Campaign spending PDF Print E-mail
Thursday, 24 September 2015 15:14

BEHIND  THE  LINES

BY BOB JALDON

San Jose, CA. — The Commission on Elections (Comelec) should, by en banc resolution, increase the amount candidates can spend during campaigns. It should also determine the ceiling donors contribute to a candidate’s campaign. Congress, too, should pass a law that would bar wealthy interest individuals or groups from buying candidates or political parties. The political process should not be corrupted by billionaires, drug lords, big time smugglers and gambling syndicates.

It is so ridiculous to limit election expenses of candidates when everybody knows that John and Marsha spend over the limit. They would be lying under oath if they swore they didn’t.

Heavy donors have a large say in politics, sometimes even bigger than the politicians’. They dictate the pace of government and control the prices of prime commodities. Those writing the big checks are given unlimited access to politicos — the higher the position, the fatter the envelop.

Every candidate vying for high elective positions cheats on his/her election expense report. Todo. Some have been caught overspending and penalized with removal from office. Those caught manipulating their expenses were targets of the government. We call this selective electoral justice. Comelec, therefore, should readjust the ceiling of campaign expenses.

My gulay, everybody knows, including those who can’t read and write, that candidates spend unlimited amounts of money to influence the outcome of the elections. How much, for example, do they spend to cover the TV screens with their faces? Of course, there’s a safe clause that reads at the bottom of the ad “Paid by friends of...” That’s money bankrolled by the capitalistas, most of them Filipino-Chinese.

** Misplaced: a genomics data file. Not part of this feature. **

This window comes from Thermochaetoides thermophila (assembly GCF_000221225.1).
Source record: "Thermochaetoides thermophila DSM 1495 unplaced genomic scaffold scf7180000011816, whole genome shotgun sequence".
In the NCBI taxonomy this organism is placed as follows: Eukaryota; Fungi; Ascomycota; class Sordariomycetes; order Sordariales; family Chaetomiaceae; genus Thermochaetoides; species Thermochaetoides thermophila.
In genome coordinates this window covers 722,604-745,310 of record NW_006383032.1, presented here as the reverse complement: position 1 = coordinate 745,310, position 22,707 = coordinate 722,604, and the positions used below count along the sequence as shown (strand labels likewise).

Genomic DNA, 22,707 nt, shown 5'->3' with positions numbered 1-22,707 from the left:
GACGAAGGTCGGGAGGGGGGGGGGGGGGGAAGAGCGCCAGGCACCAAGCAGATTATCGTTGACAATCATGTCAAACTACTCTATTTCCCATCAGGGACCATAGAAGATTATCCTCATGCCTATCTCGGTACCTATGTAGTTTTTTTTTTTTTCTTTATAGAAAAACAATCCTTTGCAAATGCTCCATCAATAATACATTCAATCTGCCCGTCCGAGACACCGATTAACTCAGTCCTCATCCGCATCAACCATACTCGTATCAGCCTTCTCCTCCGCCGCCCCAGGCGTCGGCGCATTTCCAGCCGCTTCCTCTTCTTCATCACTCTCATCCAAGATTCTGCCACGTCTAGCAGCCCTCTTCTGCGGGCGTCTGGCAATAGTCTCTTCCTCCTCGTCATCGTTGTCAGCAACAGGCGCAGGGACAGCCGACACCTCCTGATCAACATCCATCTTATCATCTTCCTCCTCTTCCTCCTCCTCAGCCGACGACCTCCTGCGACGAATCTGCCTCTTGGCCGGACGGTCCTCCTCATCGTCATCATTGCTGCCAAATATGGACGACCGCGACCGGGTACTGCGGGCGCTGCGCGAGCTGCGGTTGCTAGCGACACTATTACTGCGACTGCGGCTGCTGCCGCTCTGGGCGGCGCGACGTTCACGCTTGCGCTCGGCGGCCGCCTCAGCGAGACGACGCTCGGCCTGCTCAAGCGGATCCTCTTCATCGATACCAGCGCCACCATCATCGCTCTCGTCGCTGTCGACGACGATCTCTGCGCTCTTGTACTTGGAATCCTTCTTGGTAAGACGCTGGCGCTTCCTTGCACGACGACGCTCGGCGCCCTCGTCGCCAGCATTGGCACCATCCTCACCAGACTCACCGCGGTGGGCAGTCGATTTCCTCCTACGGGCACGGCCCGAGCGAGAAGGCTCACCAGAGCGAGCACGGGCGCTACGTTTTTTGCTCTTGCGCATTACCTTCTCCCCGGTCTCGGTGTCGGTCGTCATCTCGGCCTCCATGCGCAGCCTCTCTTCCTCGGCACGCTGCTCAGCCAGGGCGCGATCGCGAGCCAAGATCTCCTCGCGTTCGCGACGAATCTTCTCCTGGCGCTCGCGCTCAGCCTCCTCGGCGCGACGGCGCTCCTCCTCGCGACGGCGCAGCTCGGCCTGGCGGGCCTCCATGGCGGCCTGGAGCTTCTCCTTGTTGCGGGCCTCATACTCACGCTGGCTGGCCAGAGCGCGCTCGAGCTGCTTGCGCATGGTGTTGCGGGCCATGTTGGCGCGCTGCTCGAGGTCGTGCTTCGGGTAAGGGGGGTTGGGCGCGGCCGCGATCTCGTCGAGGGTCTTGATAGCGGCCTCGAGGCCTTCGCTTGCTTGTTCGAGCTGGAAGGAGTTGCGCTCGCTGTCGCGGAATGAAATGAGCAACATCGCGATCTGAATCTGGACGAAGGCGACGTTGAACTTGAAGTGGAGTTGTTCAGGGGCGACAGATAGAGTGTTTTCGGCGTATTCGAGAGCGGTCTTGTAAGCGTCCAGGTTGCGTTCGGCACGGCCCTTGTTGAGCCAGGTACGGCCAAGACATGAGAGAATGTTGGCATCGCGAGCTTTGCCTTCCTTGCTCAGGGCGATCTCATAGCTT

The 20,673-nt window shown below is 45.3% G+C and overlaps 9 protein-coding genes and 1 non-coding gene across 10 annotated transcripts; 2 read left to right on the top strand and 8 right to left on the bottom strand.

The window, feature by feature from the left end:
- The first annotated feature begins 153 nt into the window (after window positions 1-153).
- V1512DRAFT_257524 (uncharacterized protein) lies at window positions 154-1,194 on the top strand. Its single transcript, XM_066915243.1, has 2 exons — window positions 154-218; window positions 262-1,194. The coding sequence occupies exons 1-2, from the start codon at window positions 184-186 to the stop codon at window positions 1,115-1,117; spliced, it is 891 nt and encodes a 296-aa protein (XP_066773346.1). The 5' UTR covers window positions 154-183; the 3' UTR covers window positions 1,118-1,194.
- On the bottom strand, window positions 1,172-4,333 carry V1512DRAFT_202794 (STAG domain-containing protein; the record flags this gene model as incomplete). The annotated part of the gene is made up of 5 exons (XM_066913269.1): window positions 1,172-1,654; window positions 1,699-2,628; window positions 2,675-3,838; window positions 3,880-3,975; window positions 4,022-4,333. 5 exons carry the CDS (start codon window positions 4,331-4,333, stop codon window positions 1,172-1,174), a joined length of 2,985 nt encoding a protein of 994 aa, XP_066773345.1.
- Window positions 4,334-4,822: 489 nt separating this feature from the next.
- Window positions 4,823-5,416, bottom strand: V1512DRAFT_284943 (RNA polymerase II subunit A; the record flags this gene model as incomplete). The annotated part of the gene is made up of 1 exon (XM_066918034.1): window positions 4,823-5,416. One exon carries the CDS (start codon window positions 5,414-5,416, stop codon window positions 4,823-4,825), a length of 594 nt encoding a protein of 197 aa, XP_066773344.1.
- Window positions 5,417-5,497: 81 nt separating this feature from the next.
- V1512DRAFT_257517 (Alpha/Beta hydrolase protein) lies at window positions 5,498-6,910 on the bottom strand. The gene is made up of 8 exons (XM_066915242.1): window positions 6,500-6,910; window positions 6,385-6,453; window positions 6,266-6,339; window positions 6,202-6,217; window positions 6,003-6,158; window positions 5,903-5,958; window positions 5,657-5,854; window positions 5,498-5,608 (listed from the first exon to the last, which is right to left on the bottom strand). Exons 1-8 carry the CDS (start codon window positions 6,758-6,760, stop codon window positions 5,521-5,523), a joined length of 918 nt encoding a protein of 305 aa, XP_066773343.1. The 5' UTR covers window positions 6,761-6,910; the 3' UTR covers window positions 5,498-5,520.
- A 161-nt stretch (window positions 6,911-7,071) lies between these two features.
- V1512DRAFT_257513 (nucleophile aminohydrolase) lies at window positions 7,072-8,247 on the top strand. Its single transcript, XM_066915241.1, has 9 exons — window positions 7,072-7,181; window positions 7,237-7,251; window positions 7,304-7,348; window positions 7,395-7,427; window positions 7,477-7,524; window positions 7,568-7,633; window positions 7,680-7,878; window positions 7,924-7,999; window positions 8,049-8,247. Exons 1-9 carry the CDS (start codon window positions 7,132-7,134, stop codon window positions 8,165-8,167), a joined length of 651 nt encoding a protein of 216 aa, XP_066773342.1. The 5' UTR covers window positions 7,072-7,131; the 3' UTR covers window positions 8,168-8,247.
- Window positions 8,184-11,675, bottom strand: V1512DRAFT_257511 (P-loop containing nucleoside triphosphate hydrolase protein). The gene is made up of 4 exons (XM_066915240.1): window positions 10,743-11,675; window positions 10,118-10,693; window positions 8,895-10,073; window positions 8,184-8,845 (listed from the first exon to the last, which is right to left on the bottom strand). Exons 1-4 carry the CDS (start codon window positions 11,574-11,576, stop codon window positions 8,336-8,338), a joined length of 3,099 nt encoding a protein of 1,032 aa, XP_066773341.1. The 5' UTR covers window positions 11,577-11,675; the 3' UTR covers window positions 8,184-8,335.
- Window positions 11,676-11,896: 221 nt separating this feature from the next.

Let’s just stop this hypocrisy of limiting campaign expenses. First, the amount is no longer realistic, considering inflation and evaluation of the peso. How much is a kilo of rice now, sardines and packed noodles? Second, politicians, big and small, spend a considerable amount of money to ensure victory. There’s no such animal as a “miracle candidate” anymore. Cesar C. Climaco was the last of those who used candies and pansit, instead of oodles of money, to win.

Next year’s local election will be all about money and character. It will be a referendum for both Mrs. Climaco-Salazar and Mr. Celso L. Lobregat. This will be the first and probably the only time (granting for the sake of argument that they clash for the coveted City Hall seat) voters will have a clear say and pass judgement on the performance and achievements of both personalities.

Mrs. Climaco-Salazar’s heavy infrastructure projects like opening of new roads, concrete-paving of rotten streets and building homes for the homeless threaten to overwhelm Mr. Lobregat’s long list of sterling accomplishments the past 17 years such as the bus terminal and old public market upliftment, not to mention his main tourist attraction — Paseo del Mar.

The voters’ verdict come May, 2016, will be unequivocal. Their attention would veer away from the BBL and will be focused on the track records of both the mayor and Mr. Lobregat in improving infrastructure and what we already have and, most importantly, economic growth.

However, none of the above political scenario will happen until LITTLE SISTER returns from China. This clash of the titans will be resolved, or left to flourish, after we observe the feast of Our Lady of the Pillar. That’s after they have offered candles and prayers to seek a revelation or a sign from heaven. Corny, man.

Last Updated on Thursday, 24 September 2015 15:16